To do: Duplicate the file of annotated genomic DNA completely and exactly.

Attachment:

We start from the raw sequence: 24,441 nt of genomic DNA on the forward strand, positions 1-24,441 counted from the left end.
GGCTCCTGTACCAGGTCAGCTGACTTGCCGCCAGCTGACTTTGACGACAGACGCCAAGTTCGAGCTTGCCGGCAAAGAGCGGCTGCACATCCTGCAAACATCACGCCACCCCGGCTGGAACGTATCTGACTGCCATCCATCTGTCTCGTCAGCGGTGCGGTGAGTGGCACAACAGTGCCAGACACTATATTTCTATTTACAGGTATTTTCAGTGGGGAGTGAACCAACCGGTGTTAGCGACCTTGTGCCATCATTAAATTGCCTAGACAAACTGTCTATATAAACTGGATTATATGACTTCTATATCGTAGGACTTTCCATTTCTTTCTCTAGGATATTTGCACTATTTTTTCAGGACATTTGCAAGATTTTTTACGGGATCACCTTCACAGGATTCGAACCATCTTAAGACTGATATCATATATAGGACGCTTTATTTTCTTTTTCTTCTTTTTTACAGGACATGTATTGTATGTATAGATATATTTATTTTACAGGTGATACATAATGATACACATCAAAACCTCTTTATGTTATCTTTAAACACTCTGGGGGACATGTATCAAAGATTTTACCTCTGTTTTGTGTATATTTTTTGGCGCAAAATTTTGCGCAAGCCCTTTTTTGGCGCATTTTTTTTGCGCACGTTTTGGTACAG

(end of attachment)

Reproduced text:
We start from the raw sequence: 24,441 nt of genomic DNA on the forward strand, positions 1-24,441 counted from the left end.
GGCTCCTGTACCAGGTCAGCTGACTTGCCGCCAGCTGACTTTGACGACAGACGCCAAGTTCGAGCTTGCCGGCAAAGAGCGGCTGCACATCCTGCAAACATCACGCCACCCCGGCTGGAACGTATCTGACTGCCATCCATCTGTCTCGTCAGCGGTGCGGTGAGTGGCACAACAGTGCCAGACACTATATTTCTATTTACAGGTATTTTCAGTGGGGAGTGAACCAACCGGTGTTAGCGACCTTGTGCCATCATTAAATTGCCTAGACAAACTGTCTATATAAACTGGATTATATGACTTCTATATCGTAGGACTTTCCATTTCTTTCTCTAGGATATTTGCACTATTTTTTCAGGACATTTGCAAGATTTTTTACGGGATCACCTTCACAGGATTCGAACCATCTTAAGACTGATATCATATATAGGACGCTTTATTTTCTTTTTCTTCTTTTTTACAGGACATGTATTGTATGTATAGATATATTTATTTTACAGGTGATACATAATGATACACATCAAAACCTCTTTATGTTATCTTTAAACACTCTGGGGGACATGTATCAAAGATTTTACCTCTGTTTTGTGTATATTTTTTGGCGCAAAATTTTGCGCAAGCCCTTTTTTGGCGCATTTTTTTTGCGCACGTTTTGGTACAG